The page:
Hjörtur Smárason is the owner and director of Scope Communications, a marketing consultancy in Reykjavik, Iceland. He published his latest book, The Marketer’s Magic Chest, for free online. In the lead up to the 2008 presidential election, he helped create IfTheWorldCouldVote to show how the rest of the world would vote in the election (not so shockingly, the results were very blue).

Smárason has worked in Iceland’s advertising and marketing industry for over a decade, but his knowledge of social media (and the recent Icelandic economic collapse) have made @Hjortur something of a Twitter celebrity.
Speaking at the 140 Character Conference last week, Smárason outlined how he became a Twitter character. Econsultancy caught
up with him to discuss the merits of giving away free content and getting Fidel Castro on Twitter.

When did you start using Twitter?
I started tweeting in April 2008. When I signed up, I was actually frustrated that someone had beat me to my username, hjortur. It’s not a common name and only found in Iceland. I hadn’t heard of any Icelanders who had signed up. And when I came to think of it, I couldn’t imagine who other than myself would have signed up for that user name, so I tried to sign in – and bingo! It was my user name. I had signed up a year earlier but just never used it.

What made you a Twitter addict?
The value. When I started, I added thought leaders and
experts in SEO and social media and all of a sudden I was learning more
than ever. Being isolated here in Iceland, I didn’t have many
opportunities to meet with my network for the small talk, the things
that you talk about at conferences or the office, but not on blogs. I
found this more personal connection on twitter – the water cooler

Why are you distributing your book for free?
I believe the best way to fight the recession is to help people realize how they can adapt to changed circumstances, spot the opportunities out there (and there are actually more opportunities now than ever), and grab them. Keeping companies and families from bankruptcy softens the recession and the tragedies that inevitably follow it. At first I was going to sell the book, but then I decided to distribute it for free so it could benefit more people. That’s my contribution to fight the recession.

Do you think you lost money on your book or earned more business?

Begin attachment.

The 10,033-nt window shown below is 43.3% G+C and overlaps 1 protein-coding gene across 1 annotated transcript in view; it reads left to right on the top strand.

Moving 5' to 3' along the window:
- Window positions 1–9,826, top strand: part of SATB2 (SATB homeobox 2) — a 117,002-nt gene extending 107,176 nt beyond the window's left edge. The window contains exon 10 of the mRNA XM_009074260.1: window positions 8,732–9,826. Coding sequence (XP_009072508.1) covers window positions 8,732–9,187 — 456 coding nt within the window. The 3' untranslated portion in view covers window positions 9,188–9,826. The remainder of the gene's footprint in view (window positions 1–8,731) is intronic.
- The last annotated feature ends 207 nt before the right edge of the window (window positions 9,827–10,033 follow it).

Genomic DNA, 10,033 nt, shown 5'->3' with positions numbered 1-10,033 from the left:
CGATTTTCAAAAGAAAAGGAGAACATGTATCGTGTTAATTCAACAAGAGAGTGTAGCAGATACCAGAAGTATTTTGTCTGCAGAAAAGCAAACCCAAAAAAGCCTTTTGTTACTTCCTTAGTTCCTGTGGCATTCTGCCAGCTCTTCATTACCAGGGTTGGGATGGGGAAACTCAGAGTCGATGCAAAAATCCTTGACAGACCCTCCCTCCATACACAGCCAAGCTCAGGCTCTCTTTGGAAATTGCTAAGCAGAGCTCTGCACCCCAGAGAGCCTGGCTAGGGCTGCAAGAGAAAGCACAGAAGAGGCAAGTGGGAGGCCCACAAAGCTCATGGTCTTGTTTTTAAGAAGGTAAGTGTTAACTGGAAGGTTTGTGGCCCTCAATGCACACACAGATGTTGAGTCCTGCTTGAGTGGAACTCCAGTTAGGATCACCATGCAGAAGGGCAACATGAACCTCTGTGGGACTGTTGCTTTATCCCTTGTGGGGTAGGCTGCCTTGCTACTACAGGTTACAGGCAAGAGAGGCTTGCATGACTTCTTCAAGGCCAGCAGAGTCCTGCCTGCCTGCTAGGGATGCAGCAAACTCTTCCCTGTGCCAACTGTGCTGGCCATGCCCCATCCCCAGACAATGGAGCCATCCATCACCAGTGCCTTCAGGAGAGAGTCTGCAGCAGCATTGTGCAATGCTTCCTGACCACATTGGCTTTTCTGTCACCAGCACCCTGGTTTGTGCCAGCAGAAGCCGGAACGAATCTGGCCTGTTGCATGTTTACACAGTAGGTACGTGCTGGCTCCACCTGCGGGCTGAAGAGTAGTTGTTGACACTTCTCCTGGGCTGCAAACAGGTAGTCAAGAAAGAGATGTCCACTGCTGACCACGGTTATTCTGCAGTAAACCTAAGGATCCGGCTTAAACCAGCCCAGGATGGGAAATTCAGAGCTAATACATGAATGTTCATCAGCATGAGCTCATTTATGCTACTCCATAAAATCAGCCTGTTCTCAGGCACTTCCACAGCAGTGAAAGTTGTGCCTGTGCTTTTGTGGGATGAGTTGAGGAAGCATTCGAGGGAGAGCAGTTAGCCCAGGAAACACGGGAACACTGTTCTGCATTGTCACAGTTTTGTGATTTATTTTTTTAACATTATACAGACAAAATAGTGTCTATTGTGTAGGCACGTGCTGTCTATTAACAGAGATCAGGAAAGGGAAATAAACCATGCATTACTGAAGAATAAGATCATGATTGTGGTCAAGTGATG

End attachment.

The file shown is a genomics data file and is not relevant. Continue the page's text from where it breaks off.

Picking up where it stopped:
can’t lose money on the book as it didn’t cost me money, only some
work. It has earned me speaking gigs and played a role in getting me
new clients.

Is Twitter/social media making the world smaller?
No doubt about that. Though we have been able to communicate with people across the world before, whether through letters, radio, phone or email, what’s different now is that I can follow people and what’s happening to them in real time, on my screen or phone, without any complicated or expensive instruments. Knowing what’s going on in someone’s life at this very moment on the other side of the planet, brings people much closer together, no matter where in the world they are.

How did the economic conditions in Iceland change your role in online marketing, if at all?
Before the economic collapse, I had put a lot of effort into educating businesses on the possibilities in online marketing. But there wasn’t much interest, as the old methods were still working. Now when people don’t have the same budget for ad spending, they are turning to alternative marketing methods – and online marketing has more interest. I’m speaking more often and running courses more frequently now and I have become a well-known authority in the field.

What has your biggest online marketing success been?
IfTheWorldCouldVote.com. It was actually a pet project which me
and two of my friends were running. We had no money to spend on
publicity or marketing but with the use of social media to spread the
word we managed to get almost 900.000 people from 213 countries to vote
on the site in only a few weeks.

What’s the most important rule for marketing in a downturn?
Don’t stop marketing. Even if you have to stop advertising, don’t stop marketing. There are so many alternative ways that only need creativity and effort, instead of money, that can be even more effective than traditional marketing methods.

Why do trivial tweets matter?
Because they are what makes twitter so personal, the tweets that give us the feeling we really know people, the tweets that show us behind the mask and bring us closer together.

Where do you think Twitter is going?

Twitter has grown at an amazing pace in the last months, and even though many newcomers have not started using it yet, I believe it has the ability to grow much more before “the bubble bursts.” This is the start of real time media and we have only seen the tip of the iceberg. It is not until Fidel Castro, who is known for his daylong speeches, is expressing himself in 140 characters that I feel I can be certain twitter can grow no more.